Exam #1 Study Guide.docx - Exam#1 Study Guide Study Guide...

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Exam #1 Study Guide Study Guide: Chapter 1 and Chapter 2 4 Keys to good health Exercise Don’t smoke Eat right Don’t abuse alcohol Personality types: A,B,C,D Personality Theories: Maslow, Erickson, Kohlberg, Piaget, Freud SEE NOTES 7 Dimensions of Health Physical health: how well your body functions and how well you care for it Intellectual health: a willingness to take on new intellectual challenges, openness to new ideas and skills, a capacity to think critically, and a sense of humor and curiosity Psychological health: autonomy, self-acceptance, and the ability to maintain nurturing relationships and to pursue meaningful goals Spiritual health: influenced by your beliefs and values and the way in which you express them Social health: the quality of interactions and relationships with others Environmental health: the quality of home, work, school, and social environments – as well as the health of our planet Occupational health: the quality of your relationship to your work 1 st and 2 nd cause of death ages 15-24 1 st cause: accidents/unintentional injuries 2 nd cause: suicide Most common health problem of college students Allergies Common college student health behaviors Allergies
Anxiety Depression Back pain Asthma Migraine headaches Chronic disease Insomnia Health Campus Initiative Faciliatate broad, positive health changes in large segments of the US population whose goals are revised every 10 years Goal is to achieve health equity and to eliminate health disparities Current life expectancy 78.8 years Stages of Change Model: 6 stages of a behavior change Precontemplation: has no intention of addressing a problem in the next 6 months Contemplation: acknowledges a problem; thinking about making a change within the next 6 months Preparation: intends to make a change within one month and has a plan in mind Action: modifies a behavior in an observable way Maintenance: has maintained a behavior for 6 months or more and works to prevent relapse Termination: successful behavior change Factors most strongly linked to premature death Poor nutrition, inadequate physical activity, obesity, tobacco use, and alcohol abuse CDC: 4 common behaviors responsible for most suffering and early death Lack of physical activity Poor nutrition Tobacco use Drinking too much alcohol Determinants of Health Biology and genetics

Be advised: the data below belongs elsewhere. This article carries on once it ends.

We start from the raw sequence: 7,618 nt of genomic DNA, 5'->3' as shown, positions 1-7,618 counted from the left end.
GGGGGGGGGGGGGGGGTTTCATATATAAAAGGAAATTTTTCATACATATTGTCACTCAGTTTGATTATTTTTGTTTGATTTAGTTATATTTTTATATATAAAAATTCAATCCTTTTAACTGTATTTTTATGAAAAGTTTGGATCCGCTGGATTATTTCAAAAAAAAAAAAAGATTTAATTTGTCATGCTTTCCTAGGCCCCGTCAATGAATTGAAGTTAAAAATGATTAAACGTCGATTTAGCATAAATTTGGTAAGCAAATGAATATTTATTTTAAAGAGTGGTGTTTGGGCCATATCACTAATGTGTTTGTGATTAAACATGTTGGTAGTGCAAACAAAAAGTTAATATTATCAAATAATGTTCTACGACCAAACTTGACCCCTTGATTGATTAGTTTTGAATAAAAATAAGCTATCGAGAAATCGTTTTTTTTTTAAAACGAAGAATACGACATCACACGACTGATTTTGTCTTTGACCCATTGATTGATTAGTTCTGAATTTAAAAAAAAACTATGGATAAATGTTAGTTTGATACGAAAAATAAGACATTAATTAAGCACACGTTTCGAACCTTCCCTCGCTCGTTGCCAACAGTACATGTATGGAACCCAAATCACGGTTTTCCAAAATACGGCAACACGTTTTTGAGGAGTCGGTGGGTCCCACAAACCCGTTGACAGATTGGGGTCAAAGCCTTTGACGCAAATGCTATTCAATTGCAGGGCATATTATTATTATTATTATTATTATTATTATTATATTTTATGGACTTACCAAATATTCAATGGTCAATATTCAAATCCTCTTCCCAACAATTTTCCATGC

Individual behaviors Social Physical Health services Policy-making 5 modifiable behaviors Tobacco use Poor diet Physical inactivity Alcohol abuse Drug abuse Predisposing, Enabling and Reinforcing factors Predisposing factor: a physical, mental, emotional, or surrounding influence that affects the likelihood that a person will decide to change a current behavior Enabling factor: a skill, social support, or resource that makes it possible (or easier) to succeed in changing a targeted behavior

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